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169 Cards in this Set

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Nursing Assessment in Identification of Infection
- Recent exposure to infectious agents
- Prodromal symptoms
- Immunization history
- History of having the disease
How Do you Prevent Spread of Disease?
1. Primary prevention of the disease: Immunization

2. Control spread of disease to others:
- Reduce risk of cross-transmission of organisms
- Infection control policies
- Handwashing
What are prodromal symptoms?
Those symptoms that occur between early manifestation and clinical observation.
What children are immunodeficient?
- Receiving steroid therapy
- Other immunosuppressive therapies (chemo)
- Generalized malignancies (leukemia)
- Immunologic disorder (HIV)
Why use caution with Compromised Children?
- Risk for complications from communicable diseases, especially varicella (chickenpox) and erythema infectiosum (EI)-fifth disease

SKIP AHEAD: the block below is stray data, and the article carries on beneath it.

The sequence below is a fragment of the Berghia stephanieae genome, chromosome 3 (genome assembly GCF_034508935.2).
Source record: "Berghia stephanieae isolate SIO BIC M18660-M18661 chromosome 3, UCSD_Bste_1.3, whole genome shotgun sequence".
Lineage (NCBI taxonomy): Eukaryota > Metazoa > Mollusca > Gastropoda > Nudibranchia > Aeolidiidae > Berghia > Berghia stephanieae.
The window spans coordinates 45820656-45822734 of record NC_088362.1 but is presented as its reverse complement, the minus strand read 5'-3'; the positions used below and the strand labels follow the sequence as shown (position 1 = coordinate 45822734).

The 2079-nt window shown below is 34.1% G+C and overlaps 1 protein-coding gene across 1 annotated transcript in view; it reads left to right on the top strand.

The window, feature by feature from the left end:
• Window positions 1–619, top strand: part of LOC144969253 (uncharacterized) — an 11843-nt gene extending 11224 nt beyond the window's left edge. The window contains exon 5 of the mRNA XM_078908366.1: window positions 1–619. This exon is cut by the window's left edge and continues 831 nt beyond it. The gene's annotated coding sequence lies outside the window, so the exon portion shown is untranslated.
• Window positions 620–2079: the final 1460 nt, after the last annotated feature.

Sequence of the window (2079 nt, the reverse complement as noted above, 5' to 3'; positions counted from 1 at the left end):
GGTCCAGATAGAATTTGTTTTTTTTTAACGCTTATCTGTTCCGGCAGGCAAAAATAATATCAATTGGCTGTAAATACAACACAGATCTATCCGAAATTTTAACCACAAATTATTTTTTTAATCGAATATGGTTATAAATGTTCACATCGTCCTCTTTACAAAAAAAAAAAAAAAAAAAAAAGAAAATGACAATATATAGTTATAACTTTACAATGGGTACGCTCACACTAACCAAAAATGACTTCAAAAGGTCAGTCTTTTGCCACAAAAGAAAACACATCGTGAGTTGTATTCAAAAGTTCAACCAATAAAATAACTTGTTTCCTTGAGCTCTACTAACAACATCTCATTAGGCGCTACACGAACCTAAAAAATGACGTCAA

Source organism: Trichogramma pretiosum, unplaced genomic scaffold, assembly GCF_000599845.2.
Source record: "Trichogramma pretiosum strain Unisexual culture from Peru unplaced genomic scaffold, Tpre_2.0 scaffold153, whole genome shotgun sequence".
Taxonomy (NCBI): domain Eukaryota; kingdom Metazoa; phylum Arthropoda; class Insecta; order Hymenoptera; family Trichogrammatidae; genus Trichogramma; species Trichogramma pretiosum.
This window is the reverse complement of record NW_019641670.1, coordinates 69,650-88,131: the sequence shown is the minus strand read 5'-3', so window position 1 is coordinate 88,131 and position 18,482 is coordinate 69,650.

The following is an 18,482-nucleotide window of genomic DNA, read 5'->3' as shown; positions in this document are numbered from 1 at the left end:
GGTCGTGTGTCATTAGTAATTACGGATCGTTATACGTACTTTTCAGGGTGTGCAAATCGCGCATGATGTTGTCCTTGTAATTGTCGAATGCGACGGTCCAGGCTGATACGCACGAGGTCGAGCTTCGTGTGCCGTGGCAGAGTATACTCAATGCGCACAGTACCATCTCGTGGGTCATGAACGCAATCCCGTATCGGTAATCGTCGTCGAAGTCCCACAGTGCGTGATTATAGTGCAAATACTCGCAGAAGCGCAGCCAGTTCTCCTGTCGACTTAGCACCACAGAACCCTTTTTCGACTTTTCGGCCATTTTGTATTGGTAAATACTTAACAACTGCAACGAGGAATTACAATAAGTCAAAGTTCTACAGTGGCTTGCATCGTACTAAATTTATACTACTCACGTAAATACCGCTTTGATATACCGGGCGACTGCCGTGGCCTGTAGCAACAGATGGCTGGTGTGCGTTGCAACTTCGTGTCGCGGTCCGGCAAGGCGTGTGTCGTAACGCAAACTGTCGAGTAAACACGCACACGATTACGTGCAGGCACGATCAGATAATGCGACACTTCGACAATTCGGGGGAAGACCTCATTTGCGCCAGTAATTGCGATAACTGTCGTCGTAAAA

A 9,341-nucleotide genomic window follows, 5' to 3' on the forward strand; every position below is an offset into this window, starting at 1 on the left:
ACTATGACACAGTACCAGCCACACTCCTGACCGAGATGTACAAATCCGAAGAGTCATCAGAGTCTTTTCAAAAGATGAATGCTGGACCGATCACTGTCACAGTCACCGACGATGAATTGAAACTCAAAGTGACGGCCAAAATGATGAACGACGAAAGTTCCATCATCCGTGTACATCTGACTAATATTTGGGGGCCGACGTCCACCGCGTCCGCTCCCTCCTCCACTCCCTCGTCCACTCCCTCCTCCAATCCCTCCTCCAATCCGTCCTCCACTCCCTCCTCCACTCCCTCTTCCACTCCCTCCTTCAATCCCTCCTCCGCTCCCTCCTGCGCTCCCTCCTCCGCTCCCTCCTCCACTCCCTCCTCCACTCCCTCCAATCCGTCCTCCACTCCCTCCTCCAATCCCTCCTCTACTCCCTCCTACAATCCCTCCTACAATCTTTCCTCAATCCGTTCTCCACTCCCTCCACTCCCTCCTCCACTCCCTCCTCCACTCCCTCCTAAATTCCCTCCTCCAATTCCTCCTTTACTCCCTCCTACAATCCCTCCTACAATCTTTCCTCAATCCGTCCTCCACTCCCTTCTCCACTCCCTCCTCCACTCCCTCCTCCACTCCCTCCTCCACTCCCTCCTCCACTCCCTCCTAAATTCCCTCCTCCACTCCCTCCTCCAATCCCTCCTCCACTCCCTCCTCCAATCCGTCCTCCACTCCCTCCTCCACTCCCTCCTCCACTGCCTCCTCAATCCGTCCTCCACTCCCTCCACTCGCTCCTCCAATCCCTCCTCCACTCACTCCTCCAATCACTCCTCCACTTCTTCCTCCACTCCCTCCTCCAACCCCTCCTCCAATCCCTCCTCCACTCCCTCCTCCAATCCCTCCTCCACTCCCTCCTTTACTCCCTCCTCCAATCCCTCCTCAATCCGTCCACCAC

- Risk for viremia (virus in blood) from varicella zoster virus (VZV)
What intervention is necessary for a fever and uncontrolled rash?
Isolation until diagnosis is confirmed.
Diptheria
- Source: Discharge from mucous membrane of nose, skin, and open lesions
- Transmission: Direct contact with infected person Incubation period: 2-5 days
- Period of communicability:
usually 2 weeks, up to four weeks

Resembles common cold, sore throat, fever, cough, toxemia, shock and death within 6-10 days if untreated
Chickenpox
- AGENT: Varicella Zoster Virus
- SOURCE: Respiratory Tract
- TRANSMISSION: Direct Contact, Droplet, Airborne and Contaminated Objects
- INCUBATION PERIOD: 2-3 weeks
- PERIOD OF COMMUNICABILITY: Probably 1 day before eruption of lesion to 6 days after first crop of vesicles crusted.

Fever, malaise, highly pruritic rash, begins as macules and then progresses rapidly to vesicles.
Strict isolation precautions in hospital, until vesicles have dried. Isolate high risk children from infected children.
Erythema Infectiosum (Fifth Disease)
AGENT: Human Parvovirus HPV
SOURCE: Infected person
TRANSMISSION: Unknown, possibly respiratory secretions
- INCUBATION PERIOD: 4-14 days, as long as 21 days
- PERIOD OF COMMUNICABILITY: Before onset of symptoms, for a week after onset of symptoms

Three stages…I erythema on face (slapped face)